First of all, that’s a great title for a book. And this is a very good book.
Veteran journalist David Satter explores the difficult terrain of historical memory in post-Communist Russia. He explores issues like what do with mass graves from the Stalin era (and how to find them), memorials and museums, school textbooks, and so on. The book was published seven years ago, but it anticipates what the Putin era was going to be like, especially regarding Ukraine, Georgia and Russian foreign policy in general. The current debate between Putin and Western historians over the question of the Polish role in starting World War II is anticipated in Satter’s discussion of how Russians today view what they still call the Great Patriotic War.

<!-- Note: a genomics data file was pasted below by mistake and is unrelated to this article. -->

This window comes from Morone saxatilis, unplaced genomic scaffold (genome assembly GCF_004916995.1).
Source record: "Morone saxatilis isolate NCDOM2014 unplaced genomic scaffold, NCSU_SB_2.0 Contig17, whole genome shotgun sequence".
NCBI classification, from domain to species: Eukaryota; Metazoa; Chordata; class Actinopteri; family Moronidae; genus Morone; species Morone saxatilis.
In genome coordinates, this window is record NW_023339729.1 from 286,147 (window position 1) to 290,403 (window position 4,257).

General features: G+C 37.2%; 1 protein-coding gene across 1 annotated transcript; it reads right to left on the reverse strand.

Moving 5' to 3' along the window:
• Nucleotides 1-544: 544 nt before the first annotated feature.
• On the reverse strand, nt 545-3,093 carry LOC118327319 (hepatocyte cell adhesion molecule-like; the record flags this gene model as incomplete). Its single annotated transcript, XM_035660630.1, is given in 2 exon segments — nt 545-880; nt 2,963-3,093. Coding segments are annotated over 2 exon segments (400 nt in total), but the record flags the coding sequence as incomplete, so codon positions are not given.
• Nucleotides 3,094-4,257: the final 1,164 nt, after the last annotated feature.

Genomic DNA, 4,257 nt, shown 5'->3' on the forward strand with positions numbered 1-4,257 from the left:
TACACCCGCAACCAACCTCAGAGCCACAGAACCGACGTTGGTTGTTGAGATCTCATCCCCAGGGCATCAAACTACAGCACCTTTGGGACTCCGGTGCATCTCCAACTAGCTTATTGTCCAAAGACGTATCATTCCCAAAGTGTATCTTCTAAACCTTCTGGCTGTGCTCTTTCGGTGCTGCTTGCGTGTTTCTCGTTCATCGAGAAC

For those of us who grew up at a time when the Soviet Union still existed, the story of the rise and fall of Russian democracy, and the marginalisation of human rights organisations, makes for a depressing read. The era of glasnost and the first years after the breakup of the USSR were in some ways a hopeful time — but that is now all gone.
Satter chooses to end the book without offering up much hope, but he does challenge the Russians to face up to their history as other countries (such as Germany) have done. He acknowledges that this is difficult, but writes that “it is certainly well within the capacity of a nation that tried to create heaven on earth.” And, he adds, “it is the only hope for a better future.”